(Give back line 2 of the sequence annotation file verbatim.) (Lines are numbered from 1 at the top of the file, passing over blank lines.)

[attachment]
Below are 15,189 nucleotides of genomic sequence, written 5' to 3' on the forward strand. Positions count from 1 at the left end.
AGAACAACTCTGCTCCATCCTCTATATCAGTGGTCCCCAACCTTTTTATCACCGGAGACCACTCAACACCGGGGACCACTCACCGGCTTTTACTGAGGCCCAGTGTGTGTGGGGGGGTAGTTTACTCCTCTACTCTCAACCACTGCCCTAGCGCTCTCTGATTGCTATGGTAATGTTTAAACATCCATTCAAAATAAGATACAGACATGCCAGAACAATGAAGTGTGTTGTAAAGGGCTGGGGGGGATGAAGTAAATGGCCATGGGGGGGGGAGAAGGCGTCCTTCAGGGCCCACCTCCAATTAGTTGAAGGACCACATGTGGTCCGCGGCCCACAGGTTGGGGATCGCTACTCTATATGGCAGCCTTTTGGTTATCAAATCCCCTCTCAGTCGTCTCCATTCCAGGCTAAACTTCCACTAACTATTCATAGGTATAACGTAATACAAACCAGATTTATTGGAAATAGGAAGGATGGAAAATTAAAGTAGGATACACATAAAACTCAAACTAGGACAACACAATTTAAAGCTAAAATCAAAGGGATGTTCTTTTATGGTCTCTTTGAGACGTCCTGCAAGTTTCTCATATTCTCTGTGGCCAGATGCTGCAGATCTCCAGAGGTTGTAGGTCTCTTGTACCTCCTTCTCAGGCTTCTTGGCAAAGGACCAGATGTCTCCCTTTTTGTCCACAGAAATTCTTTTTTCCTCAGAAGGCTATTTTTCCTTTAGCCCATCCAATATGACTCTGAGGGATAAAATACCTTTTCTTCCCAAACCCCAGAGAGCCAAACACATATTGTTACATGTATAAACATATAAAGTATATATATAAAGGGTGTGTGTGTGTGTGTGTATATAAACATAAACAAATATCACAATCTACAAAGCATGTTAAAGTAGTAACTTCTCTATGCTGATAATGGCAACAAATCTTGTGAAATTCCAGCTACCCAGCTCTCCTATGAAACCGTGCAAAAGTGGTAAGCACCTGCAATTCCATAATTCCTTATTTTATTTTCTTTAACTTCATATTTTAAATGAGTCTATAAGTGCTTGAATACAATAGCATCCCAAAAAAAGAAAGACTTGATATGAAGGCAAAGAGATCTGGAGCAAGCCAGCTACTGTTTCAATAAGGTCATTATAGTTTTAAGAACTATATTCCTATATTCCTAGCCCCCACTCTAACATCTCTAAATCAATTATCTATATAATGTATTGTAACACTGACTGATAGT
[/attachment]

AGAACAACTCTGCTCCATCCTCTATATCAGTGGTCCCCAACCTTTTTATCACCGGAGACCACTCAACACCGGGGACCACTCACCGGCTTTTACTGAGGCCCAGTGTGTGTGGGGGGGTAGTTTACTCCTCTACTCTCAACCACTGCCCTAGCGCTCTCTGATTGCTATGGTAATGTTTAAACATCCATTCAAAATAAGATACAGACATGCCAGAACAATGAAGTGTGTTGTAAAGGGCTGGGGGGGATGAAGTAAATGGCCATGGGGGGGGGAGAAGGCGTCCTTCAGGGCCCACCTCCAATTAGTTGAAGGACCACATGTGGTCCGCGGCCCACAGGTTGGGGATCGCTACTCTATATGGCAGCCTTTTGGTTATCAAATCCCCTCTCAGTCGTCTCCATTCCAGGCTAAACTTCCACTAACTATTCATAGGTATAACGTAATACAAACCAGATTTATTGGAAATAGGAAGGATGGAAAATTAAAGTAGGATACACATAAAACTCAAACTAGGACAACACAATTTAAAGCTAAAATCAAAGGGATGTTCTTTTATGGTCTCTTTGAGACGTCCTGCAAGTTTCTCATATTCTCTGTGGCCAGATGCTGCAGATCTCCAGAGGTTGTAGGTCTCTTGTACCTCCTTCTCAGGCTTCTTGGCAAAGGACCAGATGTCTCCCTTTTTGTCCACAGAAATTCTTTTTTCCTCAGAAGGCTATTTTTCCTTTAGCCCATCCAATATGACTCTGAGGGATAAAATACCTTTTCTTCCCAAACCCCAGAGAGCCAAACACATATTGTTACATGTATAAACATATAAAGTATATATATAAAGGGTGTGTGTGTGTGTGTGTATATAAACATAAACAAATATCACAATCTACAAAGCATGTTAAAGTAGTAACTTCTCTATGCTGATAATGGCAACAAATCTTGTGAAATTCCAGCTACCCAGCTCTCCTATGAAACCGTGCAAAAGTGGTAAGCACCTGCAATTCCATAATTCCTTATTTTATTTTCTTTAACTTCATATTTTAAATGAGTCTATAAGTGCTTGAATACAATAGCATCCCAAAAAAAGAAAGACTTGATATGAAGGCAAAGAGATCTGGAGCAAGCCAGCTACTGTTTCAATAAGGTCATTATAGTTTTAAGAACTATATTCCTATATTCCTAGCCCCCACTCTAACATCTCTAAATCAATTATCTATATAATGTATTGTAACACTGACTGATAGT